THE Government’s latest attempt to increase the number of youngsters in education, employment or training needs “radical change” to be more successful, a committee of MPs urged today.
And Huddersfield MP Barry Sheerman led calls to look at how other countries handle the problems of young jobless.
Some progress has been made in helping 16 to 24-year-olds, but policies should be extended to cover a wider age range, said the Children, Schools and Families Committee.
One suggestion was a system used in Holland where the equivalent of the Jobseeker’s Allowance was dependent on compulsory participation in work, education or training.
The MPs said many young jobseekers needed better advice on claiming benefits and housing support or on health matters.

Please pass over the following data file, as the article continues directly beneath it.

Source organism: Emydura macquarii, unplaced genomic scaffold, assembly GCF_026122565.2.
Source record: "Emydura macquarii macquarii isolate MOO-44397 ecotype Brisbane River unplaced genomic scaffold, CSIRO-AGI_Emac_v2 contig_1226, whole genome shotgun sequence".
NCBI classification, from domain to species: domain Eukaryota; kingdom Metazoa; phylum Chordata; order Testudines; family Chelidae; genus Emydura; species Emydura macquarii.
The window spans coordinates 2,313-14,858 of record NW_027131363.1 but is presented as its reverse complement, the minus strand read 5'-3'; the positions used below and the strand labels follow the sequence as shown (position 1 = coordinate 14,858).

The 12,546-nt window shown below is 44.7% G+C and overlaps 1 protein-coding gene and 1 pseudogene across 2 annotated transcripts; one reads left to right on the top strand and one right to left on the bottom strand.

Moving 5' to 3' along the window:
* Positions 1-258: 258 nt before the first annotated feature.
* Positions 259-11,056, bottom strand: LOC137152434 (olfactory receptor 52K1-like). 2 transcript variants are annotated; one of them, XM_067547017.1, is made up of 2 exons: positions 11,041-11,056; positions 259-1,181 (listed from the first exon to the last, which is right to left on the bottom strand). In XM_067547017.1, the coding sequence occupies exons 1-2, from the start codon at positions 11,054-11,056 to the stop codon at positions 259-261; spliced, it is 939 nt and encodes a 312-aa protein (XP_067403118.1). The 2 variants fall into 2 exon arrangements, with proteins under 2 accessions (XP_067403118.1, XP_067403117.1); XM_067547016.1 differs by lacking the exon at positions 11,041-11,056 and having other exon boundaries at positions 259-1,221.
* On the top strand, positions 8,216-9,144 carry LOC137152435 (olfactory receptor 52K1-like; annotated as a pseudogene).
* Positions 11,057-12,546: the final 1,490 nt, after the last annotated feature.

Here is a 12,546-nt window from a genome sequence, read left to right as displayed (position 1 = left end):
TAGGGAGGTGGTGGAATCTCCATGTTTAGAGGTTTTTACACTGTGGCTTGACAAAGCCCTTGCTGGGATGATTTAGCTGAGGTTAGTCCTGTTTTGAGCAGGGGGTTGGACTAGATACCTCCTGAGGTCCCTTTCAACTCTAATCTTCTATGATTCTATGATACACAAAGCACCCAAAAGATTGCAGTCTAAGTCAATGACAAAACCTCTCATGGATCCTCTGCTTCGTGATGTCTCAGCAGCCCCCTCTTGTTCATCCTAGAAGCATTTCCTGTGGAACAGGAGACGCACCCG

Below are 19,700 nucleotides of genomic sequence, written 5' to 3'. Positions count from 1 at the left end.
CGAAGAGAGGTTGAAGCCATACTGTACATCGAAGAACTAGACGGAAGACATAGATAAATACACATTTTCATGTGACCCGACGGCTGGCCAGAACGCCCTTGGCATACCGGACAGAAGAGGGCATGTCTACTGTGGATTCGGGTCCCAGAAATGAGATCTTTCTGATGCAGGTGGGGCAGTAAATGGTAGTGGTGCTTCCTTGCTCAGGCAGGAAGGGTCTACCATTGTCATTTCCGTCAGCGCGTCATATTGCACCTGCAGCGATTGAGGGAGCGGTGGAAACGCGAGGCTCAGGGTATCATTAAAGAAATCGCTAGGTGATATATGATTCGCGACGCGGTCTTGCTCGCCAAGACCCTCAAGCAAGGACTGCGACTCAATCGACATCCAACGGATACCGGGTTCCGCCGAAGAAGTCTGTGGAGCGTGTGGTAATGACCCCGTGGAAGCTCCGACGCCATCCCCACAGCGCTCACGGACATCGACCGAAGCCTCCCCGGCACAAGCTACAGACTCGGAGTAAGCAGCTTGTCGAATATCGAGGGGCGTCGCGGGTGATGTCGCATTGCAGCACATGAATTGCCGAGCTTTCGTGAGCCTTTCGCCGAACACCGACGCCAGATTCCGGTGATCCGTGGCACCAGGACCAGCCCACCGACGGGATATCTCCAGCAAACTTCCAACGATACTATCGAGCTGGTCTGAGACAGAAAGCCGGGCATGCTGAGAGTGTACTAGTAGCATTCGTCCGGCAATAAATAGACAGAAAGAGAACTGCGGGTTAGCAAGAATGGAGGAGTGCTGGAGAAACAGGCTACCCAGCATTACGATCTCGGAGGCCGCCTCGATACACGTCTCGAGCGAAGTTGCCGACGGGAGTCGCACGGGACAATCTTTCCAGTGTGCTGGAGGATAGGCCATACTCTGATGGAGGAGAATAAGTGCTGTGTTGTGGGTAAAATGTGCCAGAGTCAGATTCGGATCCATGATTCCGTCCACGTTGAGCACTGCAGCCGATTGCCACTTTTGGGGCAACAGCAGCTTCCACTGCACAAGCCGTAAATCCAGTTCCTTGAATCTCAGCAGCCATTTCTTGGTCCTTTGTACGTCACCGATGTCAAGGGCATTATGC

Rewards and incentives offered by the Government to increase employment, training or education among 16 to 18-year-olds were not sufficient to drive widespread improvement.
The Government should consider strengthening the incentives offered to local authorities which were successful in raising rates of participation, the MPs said.
Committee chairman Mr Sheerman said: “The Government has to ask itself why the proportion of 16 to 18-year-olds not in education, employment or training has remained at around 10%, despite one policy strategy after another.
“Achieving the necessary breakthrough by significantly reducing the numbers of young people falling through the gap will be a key challenge for the next Government.”